Age is a constant subject of teasing by teammates.
"They call me old man a lot and they joke with me," Pratt said. "They say, 'Man oh man what are you doing here?' Anytime I make a comment that makes sense they say, 'Ah, the wise old man.'"
Life is also different from those of most college athletes.
Weeden lives off campus with his wife, Melanie, and is financially stable thanks to his baseball contract. Pratt married his wife, Amy, back in February and is thinking more about starting a family one day than an NFL career. He will be at least 30 by the time he graduates.
"At least he'll get hassled about his age more than I will," Weeden joked.
The experience of playing professional baseball is what separates both — besides their age — from their younger teammates who had a head start on football.
Cowboys coach Mike Gundy considers Weeden's age to be a positive because he's been through the ups and downs of the minor leagues and doesn't get rattled easily. Stanford coach David Shaw expects Pratt, relegated to the practice squad as a freshman, to play next season and see big minutes before his Cardinal career is over.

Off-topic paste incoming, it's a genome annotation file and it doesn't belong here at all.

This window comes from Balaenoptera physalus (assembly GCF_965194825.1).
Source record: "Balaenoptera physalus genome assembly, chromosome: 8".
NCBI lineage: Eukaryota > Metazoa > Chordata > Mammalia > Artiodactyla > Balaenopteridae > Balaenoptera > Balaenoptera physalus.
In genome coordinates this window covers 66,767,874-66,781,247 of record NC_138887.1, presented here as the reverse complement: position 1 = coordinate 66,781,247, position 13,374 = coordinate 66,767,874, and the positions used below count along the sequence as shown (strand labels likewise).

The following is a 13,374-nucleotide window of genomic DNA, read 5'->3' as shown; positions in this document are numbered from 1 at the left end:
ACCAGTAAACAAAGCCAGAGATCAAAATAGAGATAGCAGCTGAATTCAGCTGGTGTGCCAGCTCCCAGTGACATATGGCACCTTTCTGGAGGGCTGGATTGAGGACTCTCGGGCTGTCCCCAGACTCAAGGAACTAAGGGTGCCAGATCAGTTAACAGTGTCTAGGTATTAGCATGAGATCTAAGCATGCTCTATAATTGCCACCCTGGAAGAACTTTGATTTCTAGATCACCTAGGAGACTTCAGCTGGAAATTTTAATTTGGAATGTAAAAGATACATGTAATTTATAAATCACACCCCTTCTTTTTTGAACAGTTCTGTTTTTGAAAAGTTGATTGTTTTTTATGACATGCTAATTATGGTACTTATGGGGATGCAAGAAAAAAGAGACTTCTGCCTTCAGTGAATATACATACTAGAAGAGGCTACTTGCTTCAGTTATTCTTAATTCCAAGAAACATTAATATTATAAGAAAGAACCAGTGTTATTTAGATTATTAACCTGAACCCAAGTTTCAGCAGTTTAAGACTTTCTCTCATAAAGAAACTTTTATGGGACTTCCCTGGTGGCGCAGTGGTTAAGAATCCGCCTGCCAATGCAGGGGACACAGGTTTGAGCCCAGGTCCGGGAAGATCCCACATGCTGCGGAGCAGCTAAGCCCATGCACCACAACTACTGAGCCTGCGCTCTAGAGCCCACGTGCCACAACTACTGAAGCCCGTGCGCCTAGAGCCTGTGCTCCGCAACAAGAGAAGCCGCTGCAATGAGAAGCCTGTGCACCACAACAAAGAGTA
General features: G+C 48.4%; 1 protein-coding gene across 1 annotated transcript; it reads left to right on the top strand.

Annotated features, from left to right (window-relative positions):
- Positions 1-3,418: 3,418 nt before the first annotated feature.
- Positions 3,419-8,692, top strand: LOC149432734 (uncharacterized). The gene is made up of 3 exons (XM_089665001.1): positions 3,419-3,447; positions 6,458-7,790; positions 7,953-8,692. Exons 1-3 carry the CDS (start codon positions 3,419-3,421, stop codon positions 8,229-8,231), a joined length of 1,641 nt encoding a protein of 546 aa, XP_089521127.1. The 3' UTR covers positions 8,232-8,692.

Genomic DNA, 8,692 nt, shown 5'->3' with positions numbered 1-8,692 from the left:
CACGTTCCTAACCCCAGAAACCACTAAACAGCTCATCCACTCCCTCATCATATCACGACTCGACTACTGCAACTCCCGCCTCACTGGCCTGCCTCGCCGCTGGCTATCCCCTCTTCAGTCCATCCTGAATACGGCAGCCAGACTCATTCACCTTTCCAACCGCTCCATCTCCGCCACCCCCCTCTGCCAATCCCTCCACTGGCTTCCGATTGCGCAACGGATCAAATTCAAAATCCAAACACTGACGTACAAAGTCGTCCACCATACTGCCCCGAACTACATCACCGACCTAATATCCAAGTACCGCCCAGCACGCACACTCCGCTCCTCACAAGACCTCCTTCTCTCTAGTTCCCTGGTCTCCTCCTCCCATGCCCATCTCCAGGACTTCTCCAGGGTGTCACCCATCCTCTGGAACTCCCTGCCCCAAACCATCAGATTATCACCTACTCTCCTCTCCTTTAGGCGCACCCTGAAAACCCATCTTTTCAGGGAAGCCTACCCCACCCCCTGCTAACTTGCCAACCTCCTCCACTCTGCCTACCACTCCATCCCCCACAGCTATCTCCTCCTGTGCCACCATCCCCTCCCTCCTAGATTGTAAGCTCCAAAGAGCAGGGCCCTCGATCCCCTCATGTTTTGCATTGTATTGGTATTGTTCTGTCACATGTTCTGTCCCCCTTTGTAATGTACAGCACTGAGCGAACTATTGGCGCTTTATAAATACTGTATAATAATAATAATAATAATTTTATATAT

"I've had a lot of friends who have played professional baseball. A lot of times in professional baseball, you don't have the highs and lows." Shaw said. "You have to be a pretty steady guy, so when things go wrong, you don't panic."
Pratt plodded along for seven seasons in the lower minors before the Dodgers promoted him to Double-A Chattanooga in 2010. He finished there with a 6.00 ERA in eight games, then sent his old football tapes to Stanford and became a non-scholarship player this season.
Weeden ended his baseball career in 2007 when a partially torn labrum and severe tendinitis in his rotator cuff didn't get better with rehab. He visited with Gundy and Larry Fedora, the offensive coordinator at the time, and decided to walk on — with the Yankees paying for his schooling before he was placed on scholarship last semester.
With the difference in throwing motions, he doesn't experience any pain when tossing a football.
The two have lost touch over the years, as is the way with a traveling minor league player. Weeden didn't even know Pratt was at Stanford until somebody told him after the Fiesta Bowl announcement a couple weeks ago.
They haven't had a chance to speak to each other yet but are hoping to catch up soon.
"I'd probably say, 'What's up?'" Weeden said. "See what he has been doing, talk about his last few years in baseball and about the glory days in Columbus, Ga."
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